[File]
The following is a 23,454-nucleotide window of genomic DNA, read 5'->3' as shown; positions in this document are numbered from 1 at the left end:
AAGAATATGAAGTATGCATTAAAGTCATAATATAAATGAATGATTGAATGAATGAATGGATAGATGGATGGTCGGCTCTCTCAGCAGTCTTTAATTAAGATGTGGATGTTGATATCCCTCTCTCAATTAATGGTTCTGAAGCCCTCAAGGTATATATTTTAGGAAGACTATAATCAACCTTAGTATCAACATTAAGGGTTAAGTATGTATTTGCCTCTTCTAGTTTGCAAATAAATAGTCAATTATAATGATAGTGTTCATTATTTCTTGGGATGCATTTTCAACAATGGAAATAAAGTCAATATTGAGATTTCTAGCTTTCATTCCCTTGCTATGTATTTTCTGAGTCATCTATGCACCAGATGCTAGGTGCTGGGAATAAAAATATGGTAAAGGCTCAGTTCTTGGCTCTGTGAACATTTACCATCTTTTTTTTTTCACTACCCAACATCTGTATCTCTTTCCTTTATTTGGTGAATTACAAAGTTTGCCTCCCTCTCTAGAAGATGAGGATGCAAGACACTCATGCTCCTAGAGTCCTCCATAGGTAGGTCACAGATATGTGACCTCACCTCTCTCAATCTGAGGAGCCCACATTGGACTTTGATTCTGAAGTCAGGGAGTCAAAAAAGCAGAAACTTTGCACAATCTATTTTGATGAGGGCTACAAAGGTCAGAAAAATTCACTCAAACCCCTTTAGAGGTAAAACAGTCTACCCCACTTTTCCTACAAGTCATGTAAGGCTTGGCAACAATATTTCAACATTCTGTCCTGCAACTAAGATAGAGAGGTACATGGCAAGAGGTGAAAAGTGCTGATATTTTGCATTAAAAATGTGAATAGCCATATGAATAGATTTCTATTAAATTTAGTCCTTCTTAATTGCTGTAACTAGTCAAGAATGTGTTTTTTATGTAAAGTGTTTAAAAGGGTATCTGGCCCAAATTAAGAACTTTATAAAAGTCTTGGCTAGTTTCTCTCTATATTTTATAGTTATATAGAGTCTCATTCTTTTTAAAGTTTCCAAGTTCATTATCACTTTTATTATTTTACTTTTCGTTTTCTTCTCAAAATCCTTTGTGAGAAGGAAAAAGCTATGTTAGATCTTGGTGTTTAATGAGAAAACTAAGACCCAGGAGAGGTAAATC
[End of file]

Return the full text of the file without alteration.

The following is a 23,454-nucleotide window of genomic DNA, read 5'->3' as shown; positions in this document are numbered from 1 at the left end:
AAGAATATGAAGTATGCATTAAAGTCATAATATAAATGAATGATTGAATGAATGAATGGATAGATGGATGGTCGGCTCTCTCAGCAGTCTTTAATTAAGATGTGGATGTTGATATCCCTCTCTCAATTAATGGTTCTGAAGCCCTCAAGGTATATATTTTAGGAAGACTATAATCAACCTTAGTATCAACATTAAGGGTTAAGTATGTATTTGCCTCTTCTAGTTTGCAAATAAATAGTCAATTATAATGATAGTGTTCATTATTTCTTGGGATGCATTTTCAACAATGGAAATAAAGTCAATATTGAGATTTCTAGCTTTCATTCCCTTGCTATGTATTTTCTGAGTCATCTATGCACCAGATGCTAGGTGCTGGGAATAAAAATATGGTAAAGGCTCAGTTCTTGGCTCTGTGAACATTTACCATCTTTTTTTTTTCACTACCCAACATCTGTATCTCTTTCCTTTATTTGGTGAATTACAAAGTTTGCCTCCCTCTCTAGAAGATGAGGATGCAAGACACTCATGCTCCTAGAGTCCTCCATAGGTAGGTCACAGATATGTGACCTCACCTCTCTCAATCTGAGGAGCCCACATTGGACTTTGATTCTGAAGTCAGGGAGTCAAAAAAGCAGAAACTTTGCACAATCTATTTTGATGAGGGCTACAAAGGTCAGAAAAATTCACTCAAACCCCTTTAGAGGTAAAACAGTCTACCCCACTTTTCCTACAAGTCATGTAAGGCTTGGCAACAATATTTCAACATTCTGTCCTGCAACTAAGATAGAGAGGTACATGGCAAGAGGTGAAAAGTGCTGATATTTTGCATTAAAAATGTGAATAGCCATATGAATAGATTTCTATTAAATTTAGTCCTTCTTAATTGCTGTAACTAGTCAAGAATGTGTTTTTTATGTAAAGTGTTTAAAAGGGTATCTGGCCCAAATTAAGAACTTTATAAAAGTCTTGGCTAGTTTCTCTCTATATTTTATAGTTATATAGAGTCTCATTCTTTTTAAAGTTTCCAAGTTCATTATCACTTTTATTATTTTACTTTTCGTTTTCTTCTCAAAATCCTTTGTGAGAAGGAAAAAGCTATGTTAGATCTTGGTGTTTAATGAGAAAACTAAGACCCAGGAGAGGTAAATC